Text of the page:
After the meeting, the Secretary must write the minutes. This should be done as soon as possible. Usually minutes should only record what was dealt with and what decisions were taken. But sometimes the main points raised in a discussion may need to be recorded. Do not give a verbatim account. Minutes should be written in a proper Minute

The special requirements of the Club Annual General Meeting are dealt with in the Club Manual.

The Club Secretary is responsible for keeping records of matches, venues, dates and winners. He/She should also arrange for membership records, unless there is a separate Membership Secretary. Simple files about various Club activities should be kept as all such items will be sought for the compilation of a Club History or a Centenary Year
Book etc. A petty cash book is also necessary for recording payments of small cash amounts, i.e. postage, telephone calls, etc.


The Club Secretary will be the main link with the Divisional Board or County Committee. He/She should deal expeditiously with all correspondence, if necessary after consulting with the Cathaoirleach. He should use a well designed Club letter heading and keep copies of all important letters.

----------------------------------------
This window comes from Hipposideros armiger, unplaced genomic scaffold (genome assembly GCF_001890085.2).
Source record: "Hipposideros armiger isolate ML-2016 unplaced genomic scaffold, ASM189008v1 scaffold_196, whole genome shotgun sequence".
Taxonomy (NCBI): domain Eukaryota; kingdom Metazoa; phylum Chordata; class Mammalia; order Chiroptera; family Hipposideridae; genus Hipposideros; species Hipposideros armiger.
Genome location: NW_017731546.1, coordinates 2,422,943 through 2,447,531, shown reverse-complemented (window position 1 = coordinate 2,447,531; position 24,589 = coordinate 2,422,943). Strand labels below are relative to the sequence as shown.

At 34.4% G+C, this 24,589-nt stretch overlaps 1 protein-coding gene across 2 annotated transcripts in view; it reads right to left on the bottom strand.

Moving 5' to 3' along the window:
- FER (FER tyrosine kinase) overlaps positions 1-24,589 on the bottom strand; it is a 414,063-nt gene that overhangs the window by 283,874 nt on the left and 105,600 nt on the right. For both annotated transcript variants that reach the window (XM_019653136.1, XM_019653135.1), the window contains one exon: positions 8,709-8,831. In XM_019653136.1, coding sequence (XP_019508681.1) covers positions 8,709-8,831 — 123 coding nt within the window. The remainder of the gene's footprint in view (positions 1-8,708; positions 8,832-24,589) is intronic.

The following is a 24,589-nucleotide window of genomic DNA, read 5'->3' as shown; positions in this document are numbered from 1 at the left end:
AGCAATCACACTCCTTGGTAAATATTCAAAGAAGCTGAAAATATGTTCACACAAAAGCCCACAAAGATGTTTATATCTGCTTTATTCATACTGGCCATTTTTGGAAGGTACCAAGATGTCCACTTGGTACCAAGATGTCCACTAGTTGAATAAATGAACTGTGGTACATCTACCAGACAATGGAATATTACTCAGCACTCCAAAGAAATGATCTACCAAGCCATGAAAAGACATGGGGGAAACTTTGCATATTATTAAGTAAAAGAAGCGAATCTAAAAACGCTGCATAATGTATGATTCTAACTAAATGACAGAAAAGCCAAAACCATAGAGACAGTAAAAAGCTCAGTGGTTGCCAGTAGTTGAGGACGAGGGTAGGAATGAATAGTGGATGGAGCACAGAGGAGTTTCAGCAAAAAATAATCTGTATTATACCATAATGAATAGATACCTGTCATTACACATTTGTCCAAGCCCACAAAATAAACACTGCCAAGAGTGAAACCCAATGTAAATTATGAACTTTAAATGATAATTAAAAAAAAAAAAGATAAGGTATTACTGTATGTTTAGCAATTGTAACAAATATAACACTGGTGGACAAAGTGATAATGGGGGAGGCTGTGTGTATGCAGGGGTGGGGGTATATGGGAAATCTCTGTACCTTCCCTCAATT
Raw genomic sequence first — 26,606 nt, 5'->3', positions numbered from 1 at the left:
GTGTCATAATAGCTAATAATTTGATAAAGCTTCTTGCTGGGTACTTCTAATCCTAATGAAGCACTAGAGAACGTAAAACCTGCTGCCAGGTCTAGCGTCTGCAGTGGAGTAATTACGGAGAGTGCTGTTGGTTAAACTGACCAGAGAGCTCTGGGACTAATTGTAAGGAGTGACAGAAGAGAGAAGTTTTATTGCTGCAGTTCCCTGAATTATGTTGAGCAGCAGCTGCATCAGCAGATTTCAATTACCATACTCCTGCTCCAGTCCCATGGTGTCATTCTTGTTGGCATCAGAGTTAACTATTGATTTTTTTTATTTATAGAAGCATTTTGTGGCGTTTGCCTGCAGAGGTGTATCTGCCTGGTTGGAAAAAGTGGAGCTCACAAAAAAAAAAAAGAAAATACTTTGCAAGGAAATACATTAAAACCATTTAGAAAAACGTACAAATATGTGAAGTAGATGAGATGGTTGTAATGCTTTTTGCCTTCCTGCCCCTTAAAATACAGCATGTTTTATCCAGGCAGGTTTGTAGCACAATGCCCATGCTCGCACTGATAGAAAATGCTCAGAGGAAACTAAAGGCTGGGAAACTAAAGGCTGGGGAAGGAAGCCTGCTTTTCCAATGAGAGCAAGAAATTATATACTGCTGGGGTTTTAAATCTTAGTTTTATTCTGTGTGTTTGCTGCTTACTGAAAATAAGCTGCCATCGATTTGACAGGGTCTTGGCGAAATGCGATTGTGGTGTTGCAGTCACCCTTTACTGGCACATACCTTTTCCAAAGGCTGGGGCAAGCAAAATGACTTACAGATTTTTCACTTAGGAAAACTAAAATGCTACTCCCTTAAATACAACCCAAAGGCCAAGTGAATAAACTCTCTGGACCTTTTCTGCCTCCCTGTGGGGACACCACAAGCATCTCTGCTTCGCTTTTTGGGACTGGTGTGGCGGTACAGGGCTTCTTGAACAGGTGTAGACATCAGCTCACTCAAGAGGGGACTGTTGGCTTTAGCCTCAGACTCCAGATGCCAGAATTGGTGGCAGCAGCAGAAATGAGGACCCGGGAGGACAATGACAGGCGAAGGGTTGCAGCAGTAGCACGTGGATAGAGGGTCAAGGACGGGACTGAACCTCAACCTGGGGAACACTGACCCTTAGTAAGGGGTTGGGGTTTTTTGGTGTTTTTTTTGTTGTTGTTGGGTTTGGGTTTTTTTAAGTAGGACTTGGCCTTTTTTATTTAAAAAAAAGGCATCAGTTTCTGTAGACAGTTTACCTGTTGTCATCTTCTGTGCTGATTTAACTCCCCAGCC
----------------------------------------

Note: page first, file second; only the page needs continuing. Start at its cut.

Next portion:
The Club Secretary, if he/she has a good knowledge of Irish, can do a great deal to promote it in simple ways, both oral and written. The booklet "An Sloinnteoir Gaeilge agus an t-Ainmneoir" is an essential booklet for the Club Secretary. A good source book for GAA terminology is the Report of the Commission on the GAA which was printed bilingually.

‘An Treoraí Oifigiúil

The Club Secretary must always have a current copy of the Official Guide. He/She should be familiar with the provisions dealing with Club activities.




30-Dec-07 by PJ Meehan – Development Officer